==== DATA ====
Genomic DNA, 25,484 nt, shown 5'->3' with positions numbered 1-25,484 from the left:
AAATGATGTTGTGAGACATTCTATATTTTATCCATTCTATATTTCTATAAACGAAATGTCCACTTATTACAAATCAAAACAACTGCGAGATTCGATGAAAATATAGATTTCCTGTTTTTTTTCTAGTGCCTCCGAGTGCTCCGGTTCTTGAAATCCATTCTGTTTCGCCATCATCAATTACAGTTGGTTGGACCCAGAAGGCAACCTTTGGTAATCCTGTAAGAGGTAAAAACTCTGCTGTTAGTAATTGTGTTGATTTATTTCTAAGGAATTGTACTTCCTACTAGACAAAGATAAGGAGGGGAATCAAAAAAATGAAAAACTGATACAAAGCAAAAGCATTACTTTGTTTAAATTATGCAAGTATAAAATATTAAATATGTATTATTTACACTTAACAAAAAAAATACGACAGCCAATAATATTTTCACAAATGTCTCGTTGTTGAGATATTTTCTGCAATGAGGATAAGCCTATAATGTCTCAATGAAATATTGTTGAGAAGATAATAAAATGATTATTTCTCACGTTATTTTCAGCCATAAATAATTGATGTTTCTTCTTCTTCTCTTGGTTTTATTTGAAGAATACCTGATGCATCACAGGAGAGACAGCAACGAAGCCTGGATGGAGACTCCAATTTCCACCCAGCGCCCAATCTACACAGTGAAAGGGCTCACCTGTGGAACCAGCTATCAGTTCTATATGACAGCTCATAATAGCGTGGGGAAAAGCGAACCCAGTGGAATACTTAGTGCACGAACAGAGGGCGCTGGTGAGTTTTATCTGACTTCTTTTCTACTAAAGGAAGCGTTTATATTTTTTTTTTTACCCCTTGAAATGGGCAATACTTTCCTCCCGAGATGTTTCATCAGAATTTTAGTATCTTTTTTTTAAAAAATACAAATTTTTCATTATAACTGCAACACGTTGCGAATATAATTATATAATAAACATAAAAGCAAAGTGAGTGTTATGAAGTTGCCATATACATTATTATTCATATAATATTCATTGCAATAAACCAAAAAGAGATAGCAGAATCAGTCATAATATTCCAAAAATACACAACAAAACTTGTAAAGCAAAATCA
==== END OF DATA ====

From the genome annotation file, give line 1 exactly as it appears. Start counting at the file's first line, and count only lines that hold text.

Genomic DNA, 25,484 nt, shown 5'->3' with positions numbered 1-25,484 from the left: